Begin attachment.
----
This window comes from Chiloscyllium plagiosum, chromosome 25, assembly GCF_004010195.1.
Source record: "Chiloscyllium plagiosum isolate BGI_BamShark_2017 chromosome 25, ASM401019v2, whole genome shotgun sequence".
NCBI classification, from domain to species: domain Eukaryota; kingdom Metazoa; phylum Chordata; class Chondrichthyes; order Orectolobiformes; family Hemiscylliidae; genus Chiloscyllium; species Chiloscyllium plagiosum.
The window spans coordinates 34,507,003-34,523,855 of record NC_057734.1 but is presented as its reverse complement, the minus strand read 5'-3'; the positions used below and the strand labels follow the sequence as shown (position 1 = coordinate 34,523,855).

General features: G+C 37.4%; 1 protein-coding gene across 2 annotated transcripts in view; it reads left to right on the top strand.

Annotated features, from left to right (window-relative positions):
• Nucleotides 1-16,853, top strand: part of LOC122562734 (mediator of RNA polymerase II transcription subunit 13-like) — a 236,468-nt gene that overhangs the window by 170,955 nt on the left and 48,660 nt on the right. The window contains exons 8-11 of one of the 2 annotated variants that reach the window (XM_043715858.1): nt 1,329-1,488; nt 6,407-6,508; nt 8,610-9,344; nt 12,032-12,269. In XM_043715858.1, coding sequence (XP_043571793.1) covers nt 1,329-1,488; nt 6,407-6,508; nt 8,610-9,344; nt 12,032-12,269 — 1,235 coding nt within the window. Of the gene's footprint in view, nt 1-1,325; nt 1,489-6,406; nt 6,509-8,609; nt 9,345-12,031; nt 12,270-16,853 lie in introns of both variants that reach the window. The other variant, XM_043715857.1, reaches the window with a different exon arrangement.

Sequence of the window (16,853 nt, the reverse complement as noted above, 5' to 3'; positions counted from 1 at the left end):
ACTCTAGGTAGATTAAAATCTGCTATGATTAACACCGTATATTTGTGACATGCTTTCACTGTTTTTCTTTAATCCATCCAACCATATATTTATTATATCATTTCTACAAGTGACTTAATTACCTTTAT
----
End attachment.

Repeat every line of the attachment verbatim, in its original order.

This window comes from Chiloscyllium plagiosum, chromosome 25, assembly GCF_004010195.1.
Source record: "Chiloscyllium plagiosum isolate BGI_BamShark_2017 chromosome 25, ASM401019v2, whole genome shotgun sequence".
NCBI classification, from domain to species: domain Eukaryota; kingdom Metazoa; phylum Chordata; class Chondrichthyes; order Orectolobiformes; family Hemiscylliidae; genus Chiloscyllium; species Chiloscyllium plagiosum.
The window spans coordinates 34,507,003-34,523,855 of record NC_057734.1 but is presented as its reverse complement, the minus strand read 5'-3'; the positions used below and the strand labels follow the sequence as shown (position 1 = coordinate 34,523,855).

General features: G+C 37.4%; 1 protein-coding gene across 2 annotated transcripts in view; it reads left to right on the top strand.

Annotated features, from left to right (window-relative positions):
• Nucleotides 1-16,853, top strand: part of LOC122562734 (mediator of RNA polymerase II transcription subunit 13-like) — a 236,468-nt gene that overhangs the window by 170,955 nt on the left and 48,660 nt on the right. The window contains exons 8-11 of one of the 2 annotated variants that reach the window (XM_043715858.1): nt 1,329-1,488; nt 6,407-6,508; nt 8,610-9,344; nt 12,032-12,269. In XM_043715858.1, coding sequence (XP_043571793.1) covers nt 1,329-1,488; nt 6,407-6,508; nt 8,610-9,344; nt 12,032-12,269 — 1,235 coding nt within the window. Of the gene's footprint in view, nt 1-1,325; nt 1,489-6,406; nt 6,509-8,609; nt 9,345-12,031; nt 12,270-16,853 lie in introns of both variants that reach the window. The other variant, XM_043715857.1, reaches the window with a different exon arrangement.

Sequence of the window (16,853 nt, the reverse complement as noted above, 5' to 3'; positions counted from 1 at the left end):
ACTCTAGGTAGATTAAAATCTGCTATGATTAACACCGTATATTTGTGACATGCTTTCACTGTTTTTCTTTAATCCATCCAACCATATATTTATTATATCATTTCTACAAGTGACTTAATTACCTTTAT